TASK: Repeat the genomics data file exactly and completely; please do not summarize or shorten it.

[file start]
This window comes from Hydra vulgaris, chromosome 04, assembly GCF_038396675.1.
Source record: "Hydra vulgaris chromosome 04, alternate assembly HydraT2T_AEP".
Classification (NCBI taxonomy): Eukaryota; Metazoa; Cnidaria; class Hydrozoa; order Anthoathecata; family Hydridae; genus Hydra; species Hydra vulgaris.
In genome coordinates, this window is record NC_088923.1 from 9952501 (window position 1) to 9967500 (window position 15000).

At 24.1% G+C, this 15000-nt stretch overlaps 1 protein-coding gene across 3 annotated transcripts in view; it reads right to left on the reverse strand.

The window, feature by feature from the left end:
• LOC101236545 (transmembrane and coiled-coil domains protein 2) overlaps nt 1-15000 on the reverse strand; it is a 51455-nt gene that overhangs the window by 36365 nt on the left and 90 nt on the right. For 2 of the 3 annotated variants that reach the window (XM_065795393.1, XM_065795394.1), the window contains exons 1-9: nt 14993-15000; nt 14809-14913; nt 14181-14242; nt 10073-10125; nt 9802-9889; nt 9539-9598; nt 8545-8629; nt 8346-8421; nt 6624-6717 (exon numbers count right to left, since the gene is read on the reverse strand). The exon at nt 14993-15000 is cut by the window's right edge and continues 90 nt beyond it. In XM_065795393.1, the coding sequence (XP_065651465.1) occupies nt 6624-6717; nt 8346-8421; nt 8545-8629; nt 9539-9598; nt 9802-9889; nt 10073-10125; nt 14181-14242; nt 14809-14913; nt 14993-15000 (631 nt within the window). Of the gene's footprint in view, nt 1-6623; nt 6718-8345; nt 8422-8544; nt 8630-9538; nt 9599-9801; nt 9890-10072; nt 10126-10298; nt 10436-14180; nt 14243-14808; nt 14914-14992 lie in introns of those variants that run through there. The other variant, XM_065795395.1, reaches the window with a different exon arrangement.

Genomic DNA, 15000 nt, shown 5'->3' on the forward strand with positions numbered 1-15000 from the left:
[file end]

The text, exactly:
This window comes from Hydra vulgaris, chromosome 04, assembly GCF_038396675.1.
Source record: "Hydra vulgaris chromosome 04, alternate assembly HydraT2T_AEP".
Classification (NCBI taxonomy): Eukaryota; Metazoa; Cnidaria; class Hydrozoa; order Anthoathecata; family Hydridae; genus Hydra; species Hydra vulgaris.
In genome coordinates, this window is record NC_088923.1 from 9952501 (window position 1) to 9967500 (window position 15000).

At 24.1% G+C, this 15000-nt stretch overlaps 1 protein-coding gene across 3 annotated transcripts in view; it reads right to left on the reverse strand.

The window, feature by feature from the left end:
• LOC101236545 (transmembrane and coiled-coil domains protein 2) overlaps nt 1-15000 on the reverse strand; it is a 51455-nt gene that overhangs the window by 36365 nt on the left and 90 nt on the right. For 2 of the 3 annotated variants that reach the window (XM_065795393.1, XM_065795394.1), the window contains exons 1-9: nt 14993-15000; nt 14809-14913; nt 14181-14242; nt 10073-10125; nt 9802-9889; nt 9539-9598; nt 8545-8629; nt 8346-8421; nt 6624-6717 (exon numbers count right to left, since the gene is read on the reverse strand). The exon at nt 14993-15000 is cut by the window's right edge and continues 90 nt beyond it. In XM_065795393.1, the coding sequence (XP_065651465.1) occupies nt 6624-6717; nt 8346-8421; nt 8545-8629; nt 9539-9598; nt 9802-9889; nt 10073-10125; nt 14181-14242; nt 14809-14913; nt 14993-15000 (631 nt within the window). Of the gene's footprint in view, nt 1-6623; nt 6718-8345; nt 8422-8544; nt 8630-9538; nt 9599-9801; nt 9890-10072; nt 10126-10298; nt 10436-14180; nt 14243-14808; nt 14914-14992 lie in introns of those variants that run through there. The other variant, XM_065795395.1, reaches the window with a different exon arrangement.

Genomic DNA, 15000 nt, shown 5'->3' on the forward strand with positions numbered 1-15000 from the left: